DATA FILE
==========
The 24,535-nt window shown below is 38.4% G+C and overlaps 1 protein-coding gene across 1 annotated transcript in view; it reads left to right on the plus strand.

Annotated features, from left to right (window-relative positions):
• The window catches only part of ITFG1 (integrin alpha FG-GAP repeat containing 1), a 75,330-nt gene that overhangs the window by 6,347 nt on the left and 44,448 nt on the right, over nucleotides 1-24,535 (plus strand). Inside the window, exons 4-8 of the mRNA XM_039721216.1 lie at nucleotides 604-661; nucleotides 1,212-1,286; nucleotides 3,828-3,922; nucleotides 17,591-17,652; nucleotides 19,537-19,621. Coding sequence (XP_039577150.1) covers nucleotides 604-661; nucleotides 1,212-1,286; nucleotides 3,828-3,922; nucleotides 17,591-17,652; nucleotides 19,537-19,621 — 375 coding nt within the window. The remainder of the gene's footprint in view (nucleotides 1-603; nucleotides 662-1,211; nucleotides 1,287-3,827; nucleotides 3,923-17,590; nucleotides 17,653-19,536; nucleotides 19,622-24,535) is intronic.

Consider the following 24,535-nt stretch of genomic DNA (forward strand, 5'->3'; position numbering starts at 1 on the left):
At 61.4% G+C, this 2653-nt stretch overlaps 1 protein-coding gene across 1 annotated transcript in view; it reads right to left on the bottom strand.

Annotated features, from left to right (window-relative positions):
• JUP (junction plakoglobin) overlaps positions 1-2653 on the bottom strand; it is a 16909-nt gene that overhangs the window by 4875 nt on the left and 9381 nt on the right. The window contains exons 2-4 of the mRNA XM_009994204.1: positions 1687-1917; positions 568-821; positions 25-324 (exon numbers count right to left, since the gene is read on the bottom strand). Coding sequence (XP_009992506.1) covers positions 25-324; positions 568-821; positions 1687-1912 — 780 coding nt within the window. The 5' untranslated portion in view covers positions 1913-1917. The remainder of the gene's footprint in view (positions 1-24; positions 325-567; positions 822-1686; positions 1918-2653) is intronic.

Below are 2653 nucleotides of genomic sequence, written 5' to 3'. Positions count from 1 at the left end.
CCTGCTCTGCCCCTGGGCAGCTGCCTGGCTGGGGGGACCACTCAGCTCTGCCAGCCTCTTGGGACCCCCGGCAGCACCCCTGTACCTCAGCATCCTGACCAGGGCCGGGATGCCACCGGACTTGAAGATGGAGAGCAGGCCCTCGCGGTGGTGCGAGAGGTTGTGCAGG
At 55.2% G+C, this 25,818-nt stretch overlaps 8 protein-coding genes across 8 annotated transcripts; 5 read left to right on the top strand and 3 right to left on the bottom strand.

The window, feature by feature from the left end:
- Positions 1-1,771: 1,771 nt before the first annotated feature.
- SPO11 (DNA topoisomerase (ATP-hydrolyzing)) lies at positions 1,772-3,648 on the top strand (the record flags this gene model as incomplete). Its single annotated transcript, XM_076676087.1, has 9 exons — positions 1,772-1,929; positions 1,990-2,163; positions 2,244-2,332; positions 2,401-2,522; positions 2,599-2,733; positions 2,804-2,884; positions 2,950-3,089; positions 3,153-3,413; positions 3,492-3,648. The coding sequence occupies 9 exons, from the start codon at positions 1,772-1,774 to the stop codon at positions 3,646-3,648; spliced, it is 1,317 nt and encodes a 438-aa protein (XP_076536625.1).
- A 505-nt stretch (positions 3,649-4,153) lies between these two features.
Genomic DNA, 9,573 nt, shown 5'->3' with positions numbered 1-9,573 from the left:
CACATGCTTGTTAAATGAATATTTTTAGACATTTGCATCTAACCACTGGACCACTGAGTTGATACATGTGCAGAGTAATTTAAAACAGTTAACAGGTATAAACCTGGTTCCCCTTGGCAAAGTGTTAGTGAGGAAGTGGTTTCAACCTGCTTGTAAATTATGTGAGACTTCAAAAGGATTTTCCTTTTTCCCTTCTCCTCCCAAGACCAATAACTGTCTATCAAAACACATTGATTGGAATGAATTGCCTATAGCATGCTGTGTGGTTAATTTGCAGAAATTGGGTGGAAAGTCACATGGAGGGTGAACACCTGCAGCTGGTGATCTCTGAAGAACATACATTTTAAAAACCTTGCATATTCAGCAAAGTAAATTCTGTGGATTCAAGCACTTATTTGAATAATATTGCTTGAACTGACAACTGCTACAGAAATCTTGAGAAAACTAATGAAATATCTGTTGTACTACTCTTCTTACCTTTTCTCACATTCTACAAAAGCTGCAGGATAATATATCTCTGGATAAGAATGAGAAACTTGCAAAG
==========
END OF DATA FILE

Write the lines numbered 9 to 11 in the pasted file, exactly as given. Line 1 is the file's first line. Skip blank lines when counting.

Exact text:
CCTGCTCTGCCCCTGGGCAGCTGCCTGGCTGGGGGGACCACTCAGCTCTGCCAGCCTCTTGGGACCCCCGGCAGCACCCCTGTACCTCAGCATCCTGACCAGGGCCGGGATGCCACCGGACTTGAAGATGGAGAGCAGGCCCTCGCGGTGGTGCGAGAGGTTGTGCAGG
At 55.2% G+C, this 25,818-nt stretch overlaps 8 protein-coding genes across 8 annotated transcripts; 5 read left to right on the top strand and 3 right to left on the bottom strand.

The window, feature by feature from the left end: